Wednesday, December 23, 2009

The reviews are in

Murray Mandryk gets at part of the reason for the consistent gap between conservative parties' claims to fiscal responsibility and their actual track record of massive deficits. But unfortunately, both the provincial and federal governments are offering up ideal case studies:
The political instinct that the Saskatchewan Party premier must fight in 2010 is his dyed-in-the-wool conservative belief that we will simply grow our way out of the budgetary problems we're now encountering.

Of course, Wall and his officials are quick to dismiss any such unflattering characterizations. And with a remarkable economic upturn in its first 18 months of rule, the Sask. Party has been spared from having to put any of its philosophy to the test. However, its first taste of economic adversity (in the last few months) has really served to demonstrate how deeply rooted this Conservative economic philosophy might really be in Wall's governing Sask. Party ranks.

Facing a mid-year 2009-10 budget report that ushered in Wall's first real governing challenge (in the form of a $1.05-billion overall deficit), what we saw is a disturbing return to some old Conservative notions:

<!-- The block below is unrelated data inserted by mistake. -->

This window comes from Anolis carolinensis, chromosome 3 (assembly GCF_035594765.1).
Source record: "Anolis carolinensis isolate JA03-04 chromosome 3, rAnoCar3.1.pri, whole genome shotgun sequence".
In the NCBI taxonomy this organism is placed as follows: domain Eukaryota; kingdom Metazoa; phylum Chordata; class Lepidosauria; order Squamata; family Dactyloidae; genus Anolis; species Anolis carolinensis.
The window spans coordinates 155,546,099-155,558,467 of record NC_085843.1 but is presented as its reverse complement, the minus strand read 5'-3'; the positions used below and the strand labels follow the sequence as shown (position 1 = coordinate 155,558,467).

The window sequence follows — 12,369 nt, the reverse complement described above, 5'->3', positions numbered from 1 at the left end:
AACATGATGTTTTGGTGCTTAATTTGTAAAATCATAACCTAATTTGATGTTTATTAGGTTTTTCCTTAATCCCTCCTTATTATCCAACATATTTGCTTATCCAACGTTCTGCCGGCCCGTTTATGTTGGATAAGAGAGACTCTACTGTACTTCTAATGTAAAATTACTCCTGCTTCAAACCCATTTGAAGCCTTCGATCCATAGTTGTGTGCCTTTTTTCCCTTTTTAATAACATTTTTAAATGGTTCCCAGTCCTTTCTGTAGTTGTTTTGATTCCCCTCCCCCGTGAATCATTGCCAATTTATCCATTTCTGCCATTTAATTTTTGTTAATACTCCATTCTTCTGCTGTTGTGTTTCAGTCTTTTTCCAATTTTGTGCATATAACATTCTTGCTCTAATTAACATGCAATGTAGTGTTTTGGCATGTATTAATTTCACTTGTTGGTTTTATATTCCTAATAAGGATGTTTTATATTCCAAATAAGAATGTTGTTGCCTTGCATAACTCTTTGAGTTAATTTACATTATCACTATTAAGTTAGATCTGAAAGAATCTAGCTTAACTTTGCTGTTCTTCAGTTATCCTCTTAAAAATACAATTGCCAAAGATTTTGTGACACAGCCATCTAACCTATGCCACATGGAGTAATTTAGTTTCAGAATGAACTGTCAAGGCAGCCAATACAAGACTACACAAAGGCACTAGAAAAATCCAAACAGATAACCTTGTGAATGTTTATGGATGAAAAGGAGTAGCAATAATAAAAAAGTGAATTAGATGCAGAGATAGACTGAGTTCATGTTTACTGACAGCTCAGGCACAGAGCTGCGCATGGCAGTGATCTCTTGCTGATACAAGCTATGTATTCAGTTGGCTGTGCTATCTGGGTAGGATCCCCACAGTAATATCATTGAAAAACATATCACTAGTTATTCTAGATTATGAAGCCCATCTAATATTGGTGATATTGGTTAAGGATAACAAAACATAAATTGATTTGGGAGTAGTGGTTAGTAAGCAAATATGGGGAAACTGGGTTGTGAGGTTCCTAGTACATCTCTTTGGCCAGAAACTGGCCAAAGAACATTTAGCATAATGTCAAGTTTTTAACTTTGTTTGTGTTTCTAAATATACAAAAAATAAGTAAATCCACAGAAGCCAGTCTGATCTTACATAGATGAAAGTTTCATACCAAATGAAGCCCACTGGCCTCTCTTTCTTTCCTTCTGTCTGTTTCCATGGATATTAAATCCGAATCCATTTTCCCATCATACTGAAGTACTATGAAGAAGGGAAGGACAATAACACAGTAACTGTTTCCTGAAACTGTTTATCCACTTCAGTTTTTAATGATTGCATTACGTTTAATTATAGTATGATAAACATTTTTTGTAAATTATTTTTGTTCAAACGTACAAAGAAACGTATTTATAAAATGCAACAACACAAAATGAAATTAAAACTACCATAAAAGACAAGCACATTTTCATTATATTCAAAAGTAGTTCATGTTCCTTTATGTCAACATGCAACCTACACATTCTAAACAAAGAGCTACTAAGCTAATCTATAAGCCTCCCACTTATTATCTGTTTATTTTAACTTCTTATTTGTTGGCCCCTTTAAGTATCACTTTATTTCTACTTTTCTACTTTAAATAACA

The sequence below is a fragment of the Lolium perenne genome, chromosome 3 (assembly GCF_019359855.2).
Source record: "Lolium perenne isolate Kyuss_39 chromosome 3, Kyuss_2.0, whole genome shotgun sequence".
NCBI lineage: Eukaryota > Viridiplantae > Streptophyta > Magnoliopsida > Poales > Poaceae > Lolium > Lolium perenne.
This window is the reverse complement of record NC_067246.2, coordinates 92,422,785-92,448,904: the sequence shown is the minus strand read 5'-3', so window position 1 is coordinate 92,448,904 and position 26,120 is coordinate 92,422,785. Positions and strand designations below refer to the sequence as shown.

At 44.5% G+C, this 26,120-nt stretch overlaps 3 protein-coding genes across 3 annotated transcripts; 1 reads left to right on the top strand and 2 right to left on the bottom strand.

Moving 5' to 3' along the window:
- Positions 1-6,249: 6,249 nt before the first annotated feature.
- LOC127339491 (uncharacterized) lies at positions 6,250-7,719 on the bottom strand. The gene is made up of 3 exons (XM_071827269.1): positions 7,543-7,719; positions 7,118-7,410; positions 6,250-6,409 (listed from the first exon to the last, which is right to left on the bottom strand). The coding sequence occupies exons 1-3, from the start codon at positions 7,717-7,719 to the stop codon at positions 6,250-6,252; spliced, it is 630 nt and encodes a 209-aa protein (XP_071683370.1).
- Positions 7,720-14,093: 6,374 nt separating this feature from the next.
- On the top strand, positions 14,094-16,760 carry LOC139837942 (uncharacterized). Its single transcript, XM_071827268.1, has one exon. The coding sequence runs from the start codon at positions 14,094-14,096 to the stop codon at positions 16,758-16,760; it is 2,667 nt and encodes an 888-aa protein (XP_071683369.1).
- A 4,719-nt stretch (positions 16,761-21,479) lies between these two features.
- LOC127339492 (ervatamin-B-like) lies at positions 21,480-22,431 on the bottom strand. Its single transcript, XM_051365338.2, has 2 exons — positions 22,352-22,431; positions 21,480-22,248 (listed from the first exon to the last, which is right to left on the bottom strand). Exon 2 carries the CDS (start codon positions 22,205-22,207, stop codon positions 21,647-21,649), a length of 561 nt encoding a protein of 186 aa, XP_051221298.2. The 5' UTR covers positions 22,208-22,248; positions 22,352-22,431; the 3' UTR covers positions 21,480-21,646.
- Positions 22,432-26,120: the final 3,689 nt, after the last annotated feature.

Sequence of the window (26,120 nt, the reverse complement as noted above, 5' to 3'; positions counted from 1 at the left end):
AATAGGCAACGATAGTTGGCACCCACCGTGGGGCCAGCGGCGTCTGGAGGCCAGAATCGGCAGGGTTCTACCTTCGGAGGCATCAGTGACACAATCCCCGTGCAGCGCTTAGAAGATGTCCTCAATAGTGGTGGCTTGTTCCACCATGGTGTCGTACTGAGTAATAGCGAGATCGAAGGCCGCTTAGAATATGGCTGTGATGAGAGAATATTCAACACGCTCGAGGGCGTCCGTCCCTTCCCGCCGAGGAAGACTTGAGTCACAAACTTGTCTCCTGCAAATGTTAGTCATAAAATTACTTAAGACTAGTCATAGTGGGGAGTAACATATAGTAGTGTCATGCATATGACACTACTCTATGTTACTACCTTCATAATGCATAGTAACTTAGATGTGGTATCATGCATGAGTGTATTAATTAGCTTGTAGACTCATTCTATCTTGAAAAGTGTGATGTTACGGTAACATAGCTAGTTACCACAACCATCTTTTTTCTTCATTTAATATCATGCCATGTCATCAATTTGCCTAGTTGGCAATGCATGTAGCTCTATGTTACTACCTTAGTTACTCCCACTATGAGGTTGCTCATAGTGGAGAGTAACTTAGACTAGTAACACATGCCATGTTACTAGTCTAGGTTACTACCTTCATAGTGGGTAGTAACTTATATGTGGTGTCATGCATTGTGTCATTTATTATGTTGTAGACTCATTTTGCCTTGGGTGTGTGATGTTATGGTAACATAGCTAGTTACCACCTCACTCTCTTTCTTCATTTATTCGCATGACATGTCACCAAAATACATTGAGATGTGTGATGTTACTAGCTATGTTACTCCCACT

- Debt and deficit are manageable.
- That $1.8-billion overestimate of potash revenues was a blip on a market that will correct itself next year, and;
- You can always rely on your resource economy to grow your way out of deficit.

This was a wrong-headed belief made famous by former Progressive Conservative premier Grant Devine, who said early in his term that you could "mismanage the Saskatchewan economy and still run surpluses." But it was also the fervent belief of Brian Mulroney's federal Progressive Conservatives of the 1980s and, to some extent, the Stephen Harper Conservatives of today.

Unfortunately, the history of the Devine and Mulroney governments demonstrated that market recoveries...don't automatically translate into the end of a deficit cycle.

Disturbingly, it was a similar unfettered belief in the surging market that likely led the Sask. Party government this spring to ignore the better advice of its own ministry of finance and bet the budget on a repeat of 2008's record potash revenues.

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